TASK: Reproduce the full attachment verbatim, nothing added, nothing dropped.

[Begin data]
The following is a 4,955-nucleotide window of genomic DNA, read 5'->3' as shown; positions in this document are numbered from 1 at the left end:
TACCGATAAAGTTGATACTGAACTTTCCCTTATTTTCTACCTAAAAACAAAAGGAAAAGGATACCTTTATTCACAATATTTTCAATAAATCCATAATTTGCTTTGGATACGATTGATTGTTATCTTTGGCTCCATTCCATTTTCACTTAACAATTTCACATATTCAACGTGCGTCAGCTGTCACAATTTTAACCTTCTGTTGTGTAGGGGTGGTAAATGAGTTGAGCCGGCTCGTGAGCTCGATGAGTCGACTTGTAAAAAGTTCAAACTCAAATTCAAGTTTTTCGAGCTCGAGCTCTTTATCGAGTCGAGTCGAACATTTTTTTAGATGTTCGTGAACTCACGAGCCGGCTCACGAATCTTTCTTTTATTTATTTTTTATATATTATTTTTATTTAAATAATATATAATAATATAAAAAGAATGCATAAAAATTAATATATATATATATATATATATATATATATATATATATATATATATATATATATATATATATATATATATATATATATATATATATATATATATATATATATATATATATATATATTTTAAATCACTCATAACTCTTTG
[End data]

The following is a 4,955-nucleotide window of genomic DNA, read 5'->3' as shown; positions in this document are numbered from 1 at the left end:
TACCGATAAAGTTGATACTGAACTTTCCCTTATTTTCTACCTAAAAACAAAAGGAAAAGGATACCTTTATTCACAATATTTTCAATAAATCCATAATTTGCTTTGGATACGATTGATTGTTATCTTTGGCTCCATTCCATTTTCACTTAACAATTTCACATATTCAACGTGCGTCAGCTGTCACAATTTTAACCTTCTGTTGTGTAGGGGTGGTAAATGAGTTGAGCCGGCTCGTGAGCTCGATGAGTCGACTTGTAAAAAGTTCAAACTCAAATTCAAGTTTTTCGAGCTCGAGCTCTTTATCGAGTCGAGTCGAACATTTTTTTAGATGTTCGTGAACTCACGAGCCGGCTCACGAATCTTTCTTTTATTTATTTTTTATATATTATTTTTATTTAAATAATATATAATAATATAAAAAGAATGCATAAAAATTAATATATATATATATATATATATATATATATATATATATATATATATATATATATATATATATATATATATATATATATATATATATATATATATATATATATATATATATATATATTTTAAATCACTCATAACTCTTTG